For doctors such as Elaine Chin, a troubling condition has plagued her patients ever since the recession started: “layoff survivor syndrome,” as it’s known. These individuals are simultaneously lucky and unlucky—they avoided getting a pink slip from their employer, but inherited the responsibilities and stress previously dispersed among several colleagues. Now, “they have more work than ever,” says Dr. Chin, the chief medical ofﬁcer and co-founder of Scienta Health, a private clinic in Toronto specializing in personalized medicine. Long hours spent hunched over a desk, worrying about job security, or cramped on an airplane en route to yet another trade show or meeting is, ironically, doing these people in, warns Chin: “They are killing themselves” with work.
The recession’s negative impact on the health of Canadians is evident in the latest results of the Q-GAP test, an online questionnaire developed by Scienta. It allows individuals to determine which of more than 150 symptoms they exhibit, information that may provide clues to underlying or future medical problems.
“Symptoms are a sign of disturbances happening within your body,” explains Chin. They usually fall into one of three categories: hormonal imbalances, nutrient deﬁciencies or immune dysfunctions. It’s important to know about symptoms, so they can be remedied before serious problems arise. “These changes in your body can lead to disease if they’re not addressed,” says Chin, “and reversed.”
Since last May, more than 26,000 people have taken the Q-GAP test at macleans.ca/howhealthy, and those ﬁndings are the basis of this, the sixth annual “How Healthy Are You?” series. The data suggests that many Canadians, across all adult age groups, have forfeited physical activity, taken to eating poorly, and feel generally overweight, tired and unhappy. The very good news, however, is that there are countless ways to offset these symptoms. In this package there are articles about how to stick with an exercise regime, emerging research on the best diet for your genes, and one boss’s effort to make improvements in the workplace.
Demanding jobs and a rough economy are partly to blame for the most common type of symptoms identiﬁed by Q-GAP participants: joint pain, stiffness and muscle aches, all musculoskeletal problems. This was especially true for individuals aged 46 and older, who are often in the prime of their careers and holding down senior positions. Looking to save money in the recession, some abandoned the gym, thinking they could “do it on their own,” which is often easier said than done, Chin says. Others became “depressed and let go,” as she puts it, breaking a workout routine that once kept them motivated and physically agile. That’s unfortunate because people who are middle-aged and older are most likely to experience loss of flexibility and muscle mass.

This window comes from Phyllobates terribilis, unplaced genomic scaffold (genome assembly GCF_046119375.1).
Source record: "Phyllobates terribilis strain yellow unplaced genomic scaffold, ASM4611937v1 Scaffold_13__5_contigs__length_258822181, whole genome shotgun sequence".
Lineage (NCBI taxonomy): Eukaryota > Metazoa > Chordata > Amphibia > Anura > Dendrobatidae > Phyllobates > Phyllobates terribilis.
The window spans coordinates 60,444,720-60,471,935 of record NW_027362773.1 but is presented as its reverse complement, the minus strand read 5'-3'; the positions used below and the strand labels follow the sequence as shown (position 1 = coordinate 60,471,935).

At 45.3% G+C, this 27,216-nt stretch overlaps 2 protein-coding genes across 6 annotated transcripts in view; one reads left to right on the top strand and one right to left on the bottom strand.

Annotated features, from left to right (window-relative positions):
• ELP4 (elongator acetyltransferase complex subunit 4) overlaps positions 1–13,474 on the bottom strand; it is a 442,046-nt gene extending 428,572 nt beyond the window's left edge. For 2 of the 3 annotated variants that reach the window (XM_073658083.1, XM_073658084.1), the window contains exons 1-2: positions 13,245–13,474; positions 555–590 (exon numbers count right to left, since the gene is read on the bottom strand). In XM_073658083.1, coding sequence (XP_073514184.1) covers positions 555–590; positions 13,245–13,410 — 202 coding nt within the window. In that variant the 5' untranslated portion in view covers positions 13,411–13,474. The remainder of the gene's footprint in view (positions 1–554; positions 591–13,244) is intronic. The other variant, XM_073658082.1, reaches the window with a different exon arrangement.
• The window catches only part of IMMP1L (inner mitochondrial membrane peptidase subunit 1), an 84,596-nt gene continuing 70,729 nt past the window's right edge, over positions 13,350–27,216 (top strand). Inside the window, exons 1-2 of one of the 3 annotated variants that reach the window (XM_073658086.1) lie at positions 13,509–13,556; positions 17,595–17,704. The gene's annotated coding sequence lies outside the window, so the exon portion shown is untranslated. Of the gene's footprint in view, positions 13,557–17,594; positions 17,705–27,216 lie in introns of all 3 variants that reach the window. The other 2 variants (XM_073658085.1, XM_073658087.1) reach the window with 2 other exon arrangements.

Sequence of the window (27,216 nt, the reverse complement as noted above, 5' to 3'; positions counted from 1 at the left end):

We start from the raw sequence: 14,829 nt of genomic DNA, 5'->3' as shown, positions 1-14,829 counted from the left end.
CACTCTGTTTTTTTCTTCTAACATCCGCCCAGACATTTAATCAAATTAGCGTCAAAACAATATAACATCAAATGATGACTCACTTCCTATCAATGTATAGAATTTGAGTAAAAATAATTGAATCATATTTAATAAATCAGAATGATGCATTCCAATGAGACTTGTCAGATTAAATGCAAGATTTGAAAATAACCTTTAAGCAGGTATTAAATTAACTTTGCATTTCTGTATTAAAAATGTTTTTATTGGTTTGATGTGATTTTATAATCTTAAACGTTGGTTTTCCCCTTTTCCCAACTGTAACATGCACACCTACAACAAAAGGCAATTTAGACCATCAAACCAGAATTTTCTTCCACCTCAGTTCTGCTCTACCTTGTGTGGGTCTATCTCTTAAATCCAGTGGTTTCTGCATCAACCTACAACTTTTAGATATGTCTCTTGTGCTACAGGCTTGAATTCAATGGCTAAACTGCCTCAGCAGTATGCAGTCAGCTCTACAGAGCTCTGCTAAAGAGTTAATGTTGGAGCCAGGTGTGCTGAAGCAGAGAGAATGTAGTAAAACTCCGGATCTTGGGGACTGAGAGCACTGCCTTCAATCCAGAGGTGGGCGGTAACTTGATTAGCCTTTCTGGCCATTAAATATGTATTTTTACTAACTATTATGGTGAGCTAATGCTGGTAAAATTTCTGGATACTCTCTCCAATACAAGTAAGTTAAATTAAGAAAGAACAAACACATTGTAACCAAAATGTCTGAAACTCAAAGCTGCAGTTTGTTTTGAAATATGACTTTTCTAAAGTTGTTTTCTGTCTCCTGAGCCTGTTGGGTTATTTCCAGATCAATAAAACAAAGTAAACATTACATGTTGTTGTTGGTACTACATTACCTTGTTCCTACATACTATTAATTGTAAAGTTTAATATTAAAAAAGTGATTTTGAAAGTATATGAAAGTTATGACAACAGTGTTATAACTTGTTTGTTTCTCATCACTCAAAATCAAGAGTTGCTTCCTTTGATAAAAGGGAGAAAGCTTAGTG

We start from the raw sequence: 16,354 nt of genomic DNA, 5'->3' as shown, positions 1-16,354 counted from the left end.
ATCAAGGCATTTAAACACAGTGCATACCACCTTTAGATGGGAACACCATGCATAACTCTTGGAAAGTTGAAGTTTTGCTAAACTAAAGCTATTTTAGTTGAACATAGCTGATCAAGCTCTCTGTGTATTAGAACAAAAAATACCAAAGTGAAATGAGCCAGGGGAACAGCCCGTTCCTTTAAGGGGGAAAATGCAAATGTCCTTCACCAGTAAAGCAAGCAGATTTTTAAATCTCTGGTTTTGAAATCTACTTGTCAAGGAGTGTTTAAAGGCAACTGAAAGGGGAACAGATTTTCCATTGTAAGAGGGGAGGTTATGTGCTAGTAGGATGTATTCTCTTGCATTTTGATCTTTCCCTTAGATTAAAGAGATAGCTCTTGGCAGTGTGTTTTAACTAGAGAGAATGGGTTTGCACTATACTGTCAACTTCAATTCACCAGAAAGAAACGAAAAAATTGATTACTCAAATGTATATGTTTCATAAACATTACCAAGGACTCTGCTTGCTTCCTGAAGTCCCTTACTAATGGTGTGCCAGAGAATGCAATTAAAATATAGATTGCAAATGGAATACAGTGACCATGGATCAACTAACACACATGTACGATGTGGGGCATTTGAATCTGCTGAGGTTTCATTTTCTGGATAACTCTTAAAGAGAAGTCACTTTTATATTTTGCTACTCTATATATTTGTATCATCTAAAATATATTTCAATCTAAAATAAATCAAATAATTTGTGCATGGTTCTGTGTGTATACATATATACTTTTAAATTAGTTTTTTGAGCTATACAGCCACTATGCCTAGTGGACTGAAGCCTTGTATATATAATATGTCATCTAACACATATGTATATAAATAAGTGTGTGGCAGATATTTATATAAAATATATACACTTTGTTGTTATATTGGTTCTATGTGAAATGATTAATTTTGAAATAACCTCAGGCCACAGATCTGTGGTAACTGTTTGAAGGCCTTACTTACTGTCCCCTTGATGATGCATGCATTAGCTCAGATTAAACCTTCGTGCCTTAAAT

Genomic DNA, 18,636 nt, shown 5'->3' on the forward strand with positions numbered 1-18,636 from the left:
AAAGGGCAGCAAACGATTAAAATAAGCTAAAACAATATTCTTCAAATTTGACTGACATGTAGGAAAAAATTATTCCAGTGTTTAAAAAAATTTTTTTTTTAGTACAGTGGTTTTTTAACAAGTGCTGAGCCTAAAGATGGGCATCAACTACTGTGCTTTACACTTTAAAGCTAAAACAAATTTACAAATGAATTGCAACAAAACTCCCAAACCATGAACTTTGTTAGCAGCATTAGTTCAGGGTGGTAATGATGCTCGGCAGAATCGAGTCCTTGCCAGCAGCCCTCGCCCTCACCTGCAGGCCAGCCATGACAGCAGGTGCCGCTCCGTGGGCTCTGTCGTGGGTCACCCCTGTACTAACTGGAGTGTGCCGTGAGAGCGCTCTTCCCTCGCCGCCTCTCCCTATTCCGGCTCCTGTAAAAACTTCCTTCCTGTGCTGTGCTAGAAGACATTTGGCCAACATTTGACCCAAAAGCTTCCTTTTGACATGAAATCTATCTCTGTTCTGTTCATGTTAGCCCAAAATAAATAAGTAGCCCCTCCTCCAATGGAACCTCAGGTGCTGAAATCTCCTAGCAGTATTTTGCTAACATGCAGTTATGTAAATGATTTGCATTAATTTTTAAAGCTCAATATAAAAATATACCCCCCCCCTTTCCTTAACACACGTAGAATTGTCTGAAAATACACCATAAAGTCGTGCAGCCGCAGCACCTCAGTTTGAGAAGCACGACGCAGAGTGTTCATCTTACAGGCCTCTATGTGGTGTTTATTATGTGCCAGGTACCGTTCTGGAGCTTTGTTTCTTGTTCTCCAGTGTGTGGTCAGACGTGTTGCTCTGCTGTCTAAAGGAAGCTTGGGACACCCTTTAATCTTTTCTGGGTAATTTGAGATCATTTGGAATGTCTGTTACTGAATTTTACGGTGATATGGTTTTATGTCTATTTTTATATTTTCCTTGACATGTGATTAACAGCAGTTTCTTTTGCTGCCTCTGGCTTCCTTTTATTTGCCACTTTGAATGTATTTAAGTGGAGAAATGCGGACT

Some layoff survivors, meanwhile, were so busy that they didn’t have time to exercise. A 2009 survey by CareerBuilder in the U.S. reveals that roughly half of layoff survivors have taken on more responsibility—that of at least two people, in some cases. Nearly a quarter of them say they now work weekends; approximately one-fifth clock a minimum of 10 hours a day on the job. Not surprisingly then, almost one in three layoff survivors say they are burnt out. A stunning 2003 report by the Institute of Behavioral Science at the University of Colorado at Boulder indicated that layoff survivors are more likely to smoke, drink, feel depressed, have neck and back pain, and use up more sick days.
That may help explain the other top symptoms shared by Q-GAP participants, 60 per cent of whom were between the ages of 26 and 55, which reveal the recession’s emotional and mental toll. Psychosocial symptoms were common, especially among those adults under age 46: individuals who took the test indicated feeling unhappy or frustrated with family members or partners—a likely consequence of work-life imbalance—and said they lacked a sense of purpose in their personal life. Emotional symptoms, such as sadness or depression, were also prevalent (again, especially in younger adults), and manifested in many hours spent lying awake in bed. “For these young people, their job security is uncertain, their relationships may not be steady. They’re wondering when they’re going to settle down and have a family,” explains Chin, “Everything is in flux.” Such stress likely contributed to the prevalence of headaches and gastrointestinal symptoms such as cravings, bloating and difficulty losing weight—especially for women, whose menstrual cycles also produce these symptoms. And you can bet that for many individuals a healthy diet went out the window along with that daily workout.
Fortunately, there are signs that the economy is turning a corner—and Chin is optimistic that the ﬁnancial recovery will beget a personal wellness recovery, too. “I hope that people are going to get out of the bad habits they created during the recession,” she says, or liberate themselves from the ones thrust upon them by unrelenting workplaces. “Hopefully we’ll see less of a burden of symptoms in the coming year.” So survivors can turn into thrivers.